Maybe someone here can help?

My name is Dennis Tesolat and in August 2009 I suffered an acute spinal subdural hematoma leading to paraplegia. The probable cause was an AVM.

Since that time, I've just treated myself as a spinal cord injured person (which I am) and have pretty much forgot about the AVM and focused on the paralysis. I write a blog about a cure for paralysis at, and have been told that in the case of an AVM leading to paralysis the damage is very localized meaning that we have loads of myelinated axons left. Could be just the neuron damage at the point of injury (AVM explosion).

Anyhow, just recently at my hospital, there was another paraplegic guy there and they found an AVM, took it out, and now he's walking and has regained bowel, bladder function. He's not running or anything but I'm in a wheelchair still.

After that both my doc and me started to think about whether we should get my AVM checked out.

I was wondering if I could here from anyone that's also been paralyzed by an avm and what their experiences are. I'm new to this site and to the world of AVMs so I would really like to hear other people's experiences.

Oh! with a bunch of others, we're putting together a group of activists to fight for more clinical trials and research for spinal cord injuries. If you're interested in helping, please have a look at or or

I hope to hear from you all.

Thank you,


Hi Dennis,

Welcome to the site.

I have an intramedullary spinal cord AVM and aneurysm at the C-7 to T-2 levels. The AVM ruptured in 2002 and while I wasn't paralyzed it did do quite a lot of damage to my left side. So I have an SCI too. The spinal cord doesn't know the difference between a diving accident or an AVM rupture - a spinal cord injury is a spinal cord injury, whether it's an traumatic injury or not.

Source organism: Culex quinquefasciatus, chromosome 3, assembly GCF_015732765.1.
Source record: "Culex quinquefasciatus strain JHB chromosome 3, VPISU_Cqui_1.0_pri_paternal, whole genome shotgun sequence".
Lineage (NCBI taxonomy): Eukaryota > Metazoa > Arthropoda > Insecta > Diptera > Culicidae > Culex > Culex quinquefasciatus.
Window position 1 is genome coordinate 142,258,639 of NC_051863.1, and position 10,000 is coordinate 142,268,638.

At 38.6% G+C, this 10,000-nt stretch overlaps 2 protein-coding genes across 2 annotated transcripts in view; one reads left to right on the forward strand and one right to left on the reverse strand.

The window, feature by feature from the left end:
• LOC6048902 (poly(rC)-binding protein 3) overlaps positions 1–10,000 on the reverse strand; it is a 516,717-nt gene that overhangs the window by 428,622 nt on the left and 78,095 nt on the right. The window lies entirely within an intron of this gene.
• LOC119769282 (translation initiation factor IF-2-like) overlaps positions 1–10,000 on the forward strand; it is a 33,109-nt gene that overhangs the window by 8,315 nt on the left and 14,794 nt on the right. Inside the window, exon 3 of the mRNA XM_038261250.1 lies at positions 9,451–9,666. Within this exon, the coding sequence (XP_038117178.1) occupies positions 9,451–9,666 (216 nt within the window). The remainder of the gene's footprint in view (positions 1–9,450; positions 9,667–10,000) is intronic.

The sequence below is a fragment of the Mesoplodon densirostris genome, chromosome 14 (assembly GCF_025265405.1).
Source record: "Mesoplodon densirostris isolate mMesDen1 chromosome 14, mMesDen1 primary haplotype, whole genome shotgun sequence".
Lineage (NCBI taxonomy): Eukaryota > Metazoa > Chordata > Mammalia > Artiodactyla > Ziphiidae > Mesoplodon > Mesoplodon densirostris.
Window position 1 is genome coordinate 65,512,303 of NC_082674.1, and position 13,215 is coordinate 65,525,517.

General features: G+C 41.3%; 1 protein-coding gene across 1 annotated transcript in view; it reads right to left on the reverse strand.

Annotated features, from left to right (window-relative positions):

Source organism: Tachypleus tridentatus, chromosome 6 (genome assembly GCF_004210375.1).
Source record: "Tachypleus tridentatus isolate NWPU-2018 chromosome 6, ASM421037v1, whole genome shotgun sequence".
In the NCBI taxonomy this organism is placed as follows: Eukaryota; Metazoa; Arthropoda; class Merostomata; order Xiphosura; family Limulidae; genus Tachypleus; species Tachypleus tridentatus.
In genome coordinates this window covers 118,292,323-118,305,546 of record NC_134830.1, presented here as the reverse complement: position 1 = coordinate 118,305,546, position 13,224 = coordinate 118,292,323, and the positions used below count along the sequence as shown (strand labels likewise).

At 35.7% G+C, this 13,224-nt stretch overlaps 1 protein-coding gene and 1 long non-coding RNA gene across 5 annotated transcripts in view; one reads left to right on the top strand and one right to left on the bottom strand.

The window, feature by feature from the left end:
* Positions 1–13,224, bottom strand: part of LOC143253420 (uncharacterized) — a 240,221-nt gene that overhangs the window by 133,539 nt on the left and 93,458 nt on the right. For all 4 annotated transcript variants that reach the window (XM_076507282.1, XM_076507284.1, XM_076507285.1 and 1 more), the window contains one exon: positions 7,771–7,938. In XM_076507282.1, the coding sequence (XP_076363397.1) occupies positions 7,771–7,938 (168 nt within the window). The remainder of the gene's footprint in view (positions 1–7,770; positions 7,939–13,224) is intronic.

I walk, usually with the aid of forearm crutches, though I do alright around the house either without anything, or a cane or holding on to furniture, etc.

Removing the AVM and/or aneurysm would be too risky for causing me to be a quad, so that is pretty much off the table, unless I have another bleed (I've been told). They were both embolized in 2006, and while the aneurysm remained, the AVM was 'obliterated'. However, my symptoms were not alleviated by the procedure and they spread to other areas of my body when it was performed.

In the last year and a half or so the symptoms have progressed a little, and I had two more angios in Sept. 2010 and in April of this year - 6 mos. apart. It was discovered in Sept. that the AVM has grown back, and another embo was attempted in April, but they were unable to get into the AVM. So it is now active and untreated, again.

I know that a lot of people who have spinal malformations have been able to regain some, or even sometimes all, function that was lost from having a bleed after having surgery, or even embolization. I think a lot of that depends on things like the location, size, shape, and how much damage has been done to the cord if there has been a bleed. For an AVM that hasn't bled but is putting pressure on the cord, it's very possible for deficits to 'clear up' after surgery or embolization.